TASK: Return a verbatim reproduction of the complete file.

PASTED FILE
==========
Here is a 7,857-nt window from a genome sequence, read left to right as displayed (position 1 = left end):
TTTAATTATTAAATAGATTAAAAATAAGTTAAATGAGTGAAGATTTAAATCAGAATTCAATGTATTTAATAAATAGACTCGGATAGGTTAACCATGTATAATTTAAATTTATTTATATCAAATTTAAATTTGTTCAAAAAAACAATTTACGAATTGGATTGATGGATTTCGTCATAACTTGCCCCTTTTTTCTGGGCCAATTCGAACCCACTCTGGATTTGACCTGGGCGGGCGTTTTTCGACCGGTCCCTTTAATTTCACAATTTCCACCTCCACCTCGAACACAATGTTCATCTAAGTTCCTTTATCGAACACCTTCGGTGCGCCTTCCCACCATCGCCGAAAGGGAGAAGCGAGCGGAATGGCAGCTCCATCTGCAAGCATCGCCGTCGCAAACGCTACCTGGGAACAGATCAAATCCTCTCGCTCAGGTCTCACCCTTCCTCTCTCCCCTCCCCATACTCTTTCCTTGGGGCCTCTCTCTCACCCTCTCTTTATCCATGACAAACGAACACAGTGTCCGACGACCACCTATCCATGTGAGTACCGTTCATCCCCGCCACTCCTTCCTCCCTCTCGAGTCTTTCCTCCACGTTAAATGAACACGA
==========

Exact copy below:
Here is a 7,857-nt window from a genome sequence, read left to right as displayed (position 1 = left end):
TTTAATTATTAAATAGATTAAAAATAAGTTAAATGAGTGAAGATTTAAATCAGAATTCAATGTATTTAATAAATAGACTCGGATAGGTTAACCATGTATAATTTAAATTTATTTATATCAAATTTAAATTTGTTCAAAAAAACAATTTACGAATTGGATTGATGGATTTCGTCATAACTTGCCCCTTTTTTCTGGGCCAATTCGAACCCACTCTGGATTTGACCTGGGCGGGCGTTTTTCGACCGGTCCCTTTAATTTCACAATTTCCACCTCCACCTCGAACACAATGTTCATCTAAGTTCCTTTATCGAACACCTTCGGTGCGCCTTCCCACCATCGCCGAAAGGGAGAAGCGAGCGGAATGGCAGCTCCATCTGCAAGCATCGCCGTCGCAAACGCTACCTGGGAACAGATCAAATCCTCTCGCTCAGGTCTCACCCTTCCTCTCTCCCCTCCCCATACTCTTTCCTTGGGGCCTCTCTCTCACCCTCTCTTTATCCATGACAAACGAACACAGTGTCCGACGACCACCTATCCATGTGAGTACCGTTCATCCCCGCCACTCCTTCCTCCCTCTCGAGTCTTTCCTCCACGTTAAATGAACACGA